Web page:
Cardenal Salazar Square
The whiteness of the limestone surrounding the streets of the Jewish Quarter takes a break in this small and Baroque Cardenal Salazar Square. Groups of tourists and students share this historical location, flanked by the old Hospital of Cardinal Salazar, today Faculty of Philosophy and Arts, and the Conventual Church of San Pedro de Alcántara.
The Convent of San Pedro de Alcántara was built thanks to the generosity of Francisco Antonio de Bañuelos, back then Senior Master of the Cathedral, who donated some of his pieces of land to the monks. On the 6th July 1682 the new chapel was opened, but they saw that the location was not big enough and they requested the City Council the area of the square in order to build a new church. Its plans were commissioned to architect Luis de Rojas, master of works in the city, and they were carried out by Baltasar de los Reyes. In 1696 Cardinal Salazar himself opened the convent.
The church is a representative piece of the "Baroque of plaques" from Córdoba, a style that was developed in our city during the first half of the 18th century, and which is characterised by a decoration based on geometric elements, especially outdoors. The main façade has a two-sectioned scheme finished by a great triangular pediment and it is structured in three vertical sections. On the central one there is a round opening entrance, and over it, we can see the image of the main saint of the church in an alcove, crowned by a curve pediment. Apart from these two elements, everything is decorated with geometric elements acting as horizontal and vertical "plaques".
Inside, the church has a Latin-crossed floor, whose central nave is divided in four sections, and it is covered by a barrel vault with lunettes. The transept is covered by a great vault decorated with mural paintings from the 18th century, representing vegetable motifs, and angels holding palms on the pendentives. At the front of the rectangular apse there is an exceptional altarpiece made in red and black marble and plaster, by Francisco Hurtado Izquierdo.
One of the most interesting examples of the civil architecture from the 18th century in the city is, undoubtedly, the Hospital of Cardinal Salazar, which, curiously, was erected with another purpose: it was a school for acolytes and children of the choir of the Cathedral. With this purpose, Cardinal Salazar bought in 1704 some fields belonging to Antonio del Corral, located opposite the recently opened Conventual Church of San Pedro de Alcántara.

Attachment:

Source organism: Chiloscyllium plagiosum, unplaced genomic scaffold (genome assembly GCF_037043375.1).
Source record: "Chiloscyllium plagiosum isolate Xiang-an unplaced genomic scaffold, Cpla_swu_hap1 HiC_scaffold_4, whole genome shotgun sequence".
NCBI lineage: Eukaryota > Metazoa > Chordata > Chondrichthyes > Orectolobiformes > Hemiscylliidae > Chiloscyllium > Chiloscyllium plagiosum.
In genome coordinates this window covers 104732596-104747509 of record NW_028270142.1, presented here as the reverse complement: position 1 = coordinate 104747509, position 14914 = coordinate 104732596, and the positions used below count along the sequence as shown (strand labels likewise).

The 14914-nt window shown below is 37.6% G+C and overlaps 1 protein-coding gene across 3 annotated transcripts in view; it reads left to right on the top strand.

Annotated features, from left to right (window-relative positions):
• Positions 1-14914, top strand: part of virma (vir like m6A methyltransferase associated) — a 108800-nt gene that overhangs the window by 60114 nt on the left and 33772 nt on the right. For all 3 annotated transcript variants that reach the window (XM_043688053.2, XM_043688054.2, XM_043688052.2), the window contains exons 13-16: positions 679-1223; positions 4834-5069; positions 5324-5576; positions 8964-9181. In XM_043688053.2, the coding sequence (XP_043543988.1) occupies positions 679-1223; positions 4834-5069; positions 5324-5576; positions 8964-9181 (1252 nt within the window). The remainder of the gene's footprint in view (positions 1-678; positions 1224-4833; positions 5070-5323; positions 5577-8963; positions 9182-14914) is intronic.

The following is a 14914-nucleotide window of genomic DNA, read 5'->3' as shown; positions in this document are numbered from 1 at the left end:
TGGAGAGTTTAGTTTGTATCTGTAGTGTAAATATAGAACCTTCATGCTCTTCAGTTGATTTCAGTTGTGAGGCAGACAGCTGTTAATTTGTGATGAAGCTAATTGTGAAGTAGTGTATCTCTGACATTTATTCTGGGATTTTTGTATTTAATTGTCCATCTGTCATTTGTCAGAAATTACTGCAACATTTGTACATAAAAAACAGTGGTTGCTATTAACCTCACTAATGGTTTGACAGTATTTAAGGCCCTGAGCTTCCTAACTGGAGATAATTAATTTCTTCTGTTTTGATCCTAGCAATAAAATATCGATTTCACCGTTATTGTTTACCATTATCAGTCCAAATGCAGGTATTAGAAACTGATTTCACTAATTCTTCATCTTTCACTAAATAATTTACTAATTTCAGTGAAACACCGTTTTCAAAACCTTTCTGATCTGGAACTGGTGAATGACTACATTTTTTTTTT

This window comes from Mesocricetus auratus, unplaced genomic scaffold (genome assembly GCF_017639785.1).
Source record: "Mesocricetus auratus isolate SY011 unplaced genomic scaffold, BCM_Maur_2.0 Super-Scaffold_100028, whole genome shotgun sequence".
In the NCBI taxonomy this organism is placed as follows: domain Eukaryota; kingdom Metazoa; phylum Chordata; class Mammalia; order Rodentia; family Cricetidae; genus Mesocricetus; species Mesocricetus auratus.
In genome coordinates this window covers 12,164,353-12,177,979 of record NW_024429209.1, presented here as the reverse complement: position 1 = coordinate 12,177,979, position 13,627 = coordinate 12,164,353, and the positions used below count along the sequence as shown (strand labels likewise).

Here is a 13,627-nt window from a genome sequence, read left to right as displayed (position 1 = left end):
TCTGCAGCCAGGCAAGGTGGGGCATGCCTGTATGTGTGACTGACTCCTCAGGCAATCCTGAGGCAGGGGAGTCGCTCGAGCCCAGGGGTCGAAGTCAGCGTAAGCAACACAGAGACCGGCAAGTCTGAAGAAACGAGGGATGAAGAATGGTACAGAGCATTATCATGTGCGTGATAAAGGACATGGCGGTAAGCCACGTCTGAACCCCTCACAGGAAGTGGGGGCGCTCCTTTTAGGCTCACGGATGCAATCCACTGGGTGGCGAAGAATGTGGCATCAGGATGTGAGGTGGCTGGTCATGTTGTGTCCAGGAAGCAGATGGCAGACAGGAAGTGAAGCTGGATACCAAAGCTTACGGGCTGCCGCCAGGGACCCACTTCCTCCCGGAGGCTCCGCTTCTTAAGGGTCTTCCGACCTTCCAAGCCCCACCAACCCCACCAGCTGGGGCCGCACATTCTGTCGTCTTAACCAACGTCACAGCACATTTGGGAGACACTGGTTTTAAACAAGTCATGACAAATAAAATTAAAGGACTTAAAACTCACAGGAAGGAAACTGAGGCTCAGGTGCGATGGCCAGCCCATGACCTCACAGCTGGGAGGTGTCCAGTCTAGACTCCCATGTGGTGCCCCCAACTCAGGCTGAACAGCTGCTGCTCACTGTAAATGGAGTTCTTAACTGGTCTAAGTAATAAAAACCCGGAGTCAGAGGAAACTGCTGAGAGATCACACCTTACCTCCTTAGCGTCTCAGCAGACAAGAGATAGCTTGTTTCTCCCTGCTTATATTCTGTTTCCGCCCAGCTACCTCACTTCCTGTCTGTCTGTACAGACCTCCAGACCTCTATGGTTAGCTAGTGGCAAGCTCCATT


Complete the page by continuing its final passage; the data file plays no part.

The architect chosen was Hurtado Izquierdo, who was then Senior Master of the Cathedral. The works were very advanced when in 1704 a terrible epidemics of plague lashed the city, and, together with the few sanitary resources it had, the nature of the building had to be reconsidered when it was being built. It was then when the cardinal himself decided to turn the building into a hospital, and this was the reason why it does not adapt to the traditional model of hospital buildings.
Cardinal Salazar died in 1706, and the project was taken over by his nephew, who was Dean of the Cathedral, Pedro de Salazar y Góngora, who was later appointed Bishop of Córdoba around 1738. The hospital was opened on 11thNovember 1724.
The main façade is structured in two sections. The lower one is decorated with lintelled windows crowned by triangular pediments and both are in turn flanked by double pilasters supported by a plinth which dominates the whole façade. The higher section is elevated over a small cornice, and it repeats the same scheme as the previous one, but the triangular pediment is substituted by a curve one. A sectioned cornice finishes the ensemble, where we can highlight several figureheads as decorating elements.
The main entrance stands out over the rest of the façade. It is made in marble and it is divided in two clearly distinguished sections. In the lower part, and over wide pedestals (a common resource by Hurtado Izquierdo), there are two Doric columns flanking a lintelled entrance opening, and at the same time, they support a fine entablature consisting of triglyphs and plain metopes. The second part is made up of a balcony with a parted curve pediment and two pilasters finishing in balls. From these, the circular pediment starts, with the crest of Cardinal Salazar.
The inside of the building is arranged around two courtyards and a stairway, distributing the rest of the rooms. The marble stairway consists of two sections separated by a landing, where the "Retrato del Cardenal" (Portrait of the Cardinal) is located, made by painter Ignacio de Cobos Guzmán.
The main courtyard has a similar scheme to the façade, with lintelled openings flanked by double pilasters and an alternation of triangular and curve pediments in two levels. However, the other courtyard, which is smaller, has a portico in its lower section, with Doric columns and round arches, whereas the second section, interrupted by lintelled openings, is barely decorated.
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